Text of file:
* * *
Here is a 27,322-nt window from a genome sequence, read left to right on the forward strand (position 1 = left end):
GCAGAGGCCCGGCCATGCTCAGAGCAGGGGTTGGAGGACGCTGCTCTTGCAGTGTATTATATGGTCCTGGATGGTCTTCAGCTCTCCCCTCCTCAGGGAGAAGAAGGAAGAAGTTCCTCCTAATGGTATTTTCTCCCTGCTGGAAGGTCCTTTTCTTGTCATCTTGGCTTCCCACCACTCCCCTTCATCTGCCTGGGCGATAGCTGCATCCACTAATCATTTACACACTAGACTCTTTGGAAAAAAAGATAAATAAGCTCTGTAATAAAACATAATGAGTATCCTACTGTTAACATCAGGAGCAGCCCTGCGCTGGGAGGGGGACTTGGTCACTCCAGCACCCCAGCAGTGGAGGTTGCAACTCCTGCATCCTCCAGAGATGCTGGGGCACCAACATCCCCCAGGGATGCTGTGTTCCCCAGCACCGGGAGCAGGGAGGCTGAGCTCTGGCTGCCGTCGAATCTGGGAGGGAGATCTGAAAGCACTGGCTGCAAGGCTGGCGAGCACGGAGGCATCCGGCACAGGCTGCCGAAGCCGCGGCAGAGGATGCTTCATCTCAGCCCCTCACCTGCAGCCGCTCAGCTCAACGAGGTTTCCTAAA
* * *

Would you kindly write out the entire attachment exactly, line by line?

Here is a 27,322-nt window from a genome sequence, read left to right on the forward strand (position 1 = left end):
GCAGAGGCCCGGCCATGCTCAGAGCAGGGGTTGGAGGACGCTGCTCTTGCAGTGTATTATATGGTCCTGGATGGTCTTCAGCTCTCCCCTCCTCAGGGAGAAGAAGGAAGAAGTTCCTCCTAATGGTATTTTCTCCCTGCTGGAAGGTCCTTTTCTTGTCATCTTGGCTTCCCACCACTCCCCTTCATCTGCCTGGGCGATAGCTGCATCCACTAATCATTTACACACTAGACTCTTTGGAAAAAAAGATAAATAAGCTCTGTAATAAAACATAATGAGTATCCTACTGTTAACATCAGGAGCAGCCCTGCGCTGGGAGGGGGACTTGGTCACTCCAGCACCCCAGCAGTGGAGGTTGCAACTCCTGCATCCTCCAGAGATGCTGGGGCACCAACATCCCCCAGGGATGCTGTGTTCCCCAGCACCGGGAGCAGGGAGGCTGAGCTCTGGCTGCCGTCGAATCTGGGAGGGAGATCTGAAAGCACTGGCTGCAAGGCTGGCGAGCACGGAGGCATCCGGCACAGGCTGCCGAAGCCGCGGCAGAGGATGCTTCATCTCAGCCCCTCACCTGCAGCCGCTCAGCTCAACGAGGTTTCCTAAA